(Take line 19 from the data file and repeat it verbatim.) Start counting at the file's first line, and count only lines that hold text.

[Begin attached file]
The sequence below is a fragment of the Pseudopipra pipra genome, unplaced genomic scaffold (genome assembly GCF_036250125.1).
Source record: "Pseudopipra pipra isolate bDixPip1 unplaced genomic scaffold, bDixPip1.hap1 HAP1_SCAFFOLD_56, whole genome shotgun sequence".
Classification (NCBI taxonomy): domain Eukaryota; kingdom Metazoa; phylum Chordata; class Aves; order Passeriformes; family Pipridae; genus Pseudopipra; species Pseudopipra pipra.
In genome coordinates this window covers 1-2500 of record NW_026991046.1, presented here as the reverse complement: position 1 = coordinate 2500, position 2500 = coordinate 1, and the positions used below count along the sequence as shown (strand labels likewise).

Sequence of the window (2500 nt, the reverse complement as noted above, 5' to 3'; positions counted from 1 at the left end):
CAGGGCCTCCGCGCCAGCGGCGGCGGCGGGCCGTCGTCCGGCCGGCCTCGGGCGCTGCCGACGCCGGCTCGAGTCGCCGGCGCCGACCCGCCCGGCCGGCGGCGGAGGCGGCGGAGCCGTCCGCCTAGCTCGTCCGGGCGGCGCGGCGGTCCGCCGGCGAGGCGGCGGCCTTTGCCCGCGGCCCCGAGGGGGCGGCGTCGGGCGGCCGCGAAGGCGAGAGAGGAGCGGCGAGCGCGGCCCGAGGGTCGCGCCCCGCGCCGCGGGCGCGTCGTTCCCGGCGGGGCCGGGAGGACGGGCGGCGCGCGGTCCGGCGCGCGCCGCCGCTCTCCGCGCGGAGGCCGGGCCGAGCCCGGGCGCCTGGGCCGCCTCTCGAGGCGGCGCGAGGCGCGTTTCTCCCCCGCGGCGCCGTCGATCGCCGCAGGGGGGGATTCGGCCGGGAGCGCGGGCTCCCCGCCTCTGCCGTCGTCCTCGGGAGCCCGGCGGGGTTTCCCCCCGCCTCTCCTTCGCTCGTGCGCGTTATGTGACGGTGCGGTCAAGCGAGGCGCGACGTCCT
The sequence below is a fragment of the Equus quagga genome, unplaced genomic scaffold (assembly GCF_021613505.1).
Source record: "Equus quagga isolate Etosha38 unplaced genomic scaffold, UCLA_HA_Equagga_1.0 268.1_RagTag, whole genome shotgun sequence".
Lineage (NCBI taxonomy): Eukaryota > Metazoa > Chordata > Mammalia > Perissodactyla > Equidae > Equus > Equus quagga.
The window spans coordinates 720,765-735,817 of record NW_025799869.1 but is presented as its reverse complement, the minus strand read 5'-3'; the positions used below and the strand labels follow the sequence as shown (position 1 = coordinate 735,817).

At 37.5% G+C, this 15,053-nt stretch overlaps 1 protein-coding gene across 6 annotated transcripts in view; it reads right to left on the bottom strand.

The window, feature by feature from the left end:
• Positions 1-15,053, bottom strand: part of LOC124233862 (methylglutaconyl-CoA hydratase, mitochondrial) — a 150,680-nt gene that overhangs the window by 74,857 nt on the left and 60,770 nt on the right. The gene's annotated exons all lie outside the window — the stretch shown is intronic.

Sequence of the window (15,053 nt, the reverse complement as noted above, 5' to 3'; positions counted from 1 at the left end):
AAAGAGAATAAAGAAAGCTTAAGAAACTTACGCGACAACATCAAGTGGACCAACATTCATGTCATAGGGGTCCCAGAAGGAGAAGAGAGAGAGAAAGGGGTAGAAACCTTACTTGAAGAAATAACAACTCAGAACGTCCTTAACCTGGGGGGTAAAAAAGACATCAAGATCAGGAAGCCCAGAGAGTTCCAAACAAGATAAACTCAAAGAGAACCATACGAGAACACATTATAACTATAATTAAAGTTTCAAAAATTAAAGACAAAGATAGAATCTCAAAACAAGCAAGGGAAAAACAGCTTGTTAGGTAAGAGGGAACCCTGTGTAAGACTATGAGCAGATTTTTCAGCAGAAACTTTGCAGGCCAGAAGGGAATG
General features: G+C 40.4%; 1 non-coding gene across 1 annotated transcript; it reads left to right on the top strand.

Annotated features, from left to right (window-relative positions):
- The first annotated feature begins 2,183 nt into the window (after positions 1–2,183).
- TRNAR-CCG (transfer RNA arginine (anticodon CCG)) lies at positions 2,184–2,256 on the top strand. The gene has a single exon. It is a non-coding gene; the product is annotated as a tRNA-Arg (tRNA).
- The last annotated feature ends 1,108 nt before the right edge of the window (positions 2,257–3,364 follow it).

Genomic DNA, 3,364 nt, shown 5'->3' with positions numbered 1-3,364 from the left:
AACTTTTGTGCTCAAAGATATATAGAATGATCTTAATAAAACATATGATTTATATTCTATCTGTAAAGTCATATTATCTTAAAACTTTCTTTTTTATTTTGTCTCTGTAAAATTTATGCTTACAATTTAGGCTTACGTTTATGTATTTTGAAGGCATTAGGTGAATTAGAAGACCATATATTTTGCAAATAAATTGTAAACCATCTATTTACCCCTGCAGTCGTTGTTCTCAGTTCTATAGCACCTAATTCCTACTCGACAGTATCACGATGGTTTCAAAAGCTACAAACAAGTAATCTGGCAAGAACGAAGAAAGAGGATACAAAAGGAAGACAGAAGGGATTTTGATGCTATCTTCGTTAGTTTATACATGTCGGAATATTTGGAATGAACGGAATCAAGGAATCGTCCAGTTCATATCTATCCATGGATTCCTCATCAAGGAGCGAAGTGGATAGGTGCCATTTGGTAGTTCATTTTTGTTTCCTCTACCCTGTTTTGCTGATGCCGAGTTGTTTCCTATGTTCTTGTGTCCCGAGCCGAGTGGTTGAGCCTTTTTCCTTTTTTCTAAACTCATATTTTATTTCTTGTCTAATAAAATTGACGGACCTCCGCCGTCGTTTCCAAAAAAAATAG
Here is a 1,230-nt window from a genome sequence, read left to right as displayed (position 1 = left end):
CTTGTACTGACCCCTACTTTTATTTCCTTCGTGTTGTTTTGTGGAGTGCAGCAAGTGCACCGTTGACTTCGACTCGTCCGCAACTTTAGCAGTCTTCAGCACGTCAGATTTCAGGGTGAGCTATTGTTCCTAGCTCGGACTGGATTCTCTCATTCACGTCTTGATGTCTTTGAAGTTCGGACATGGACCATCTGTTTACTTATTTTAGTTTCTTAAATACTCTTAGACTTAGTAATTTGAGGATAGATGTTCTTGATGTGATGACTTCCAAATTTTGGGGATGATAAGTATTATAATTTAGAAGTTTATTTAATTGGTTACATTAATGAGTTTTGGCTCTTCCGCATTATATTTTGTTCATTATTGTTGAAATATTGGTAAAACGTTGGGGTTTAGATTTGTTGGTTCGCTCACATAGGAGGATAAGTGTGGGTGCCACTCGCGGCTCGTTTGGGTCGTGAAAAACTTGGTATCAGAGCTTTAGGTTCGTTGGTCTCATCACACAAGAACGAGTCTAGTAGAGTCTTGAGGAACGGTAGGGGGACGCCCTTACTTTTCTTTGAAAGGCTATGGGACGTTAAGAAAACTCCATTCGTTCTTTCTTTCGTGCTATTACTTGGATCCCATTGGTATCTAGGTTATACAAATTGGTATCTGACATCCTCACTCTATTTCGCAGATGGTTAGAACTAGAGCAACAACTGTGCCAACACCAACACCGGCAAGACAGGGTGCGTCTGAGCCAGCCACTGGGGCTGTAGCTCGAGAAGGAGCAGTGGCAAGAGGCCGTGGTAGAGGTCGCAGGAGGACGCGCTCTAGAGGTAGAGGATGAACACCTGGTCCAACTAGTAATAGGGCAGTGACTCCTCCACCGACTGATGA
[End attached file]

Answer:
- TRNAR-CCG (transfer RNA arginine (anticodon CCG)) lies at positions 2,184–2,256 on the top strand. The gene has a single exon. It is a non-coding gene; the product is annotated as a tRNA-Arg (tRNA).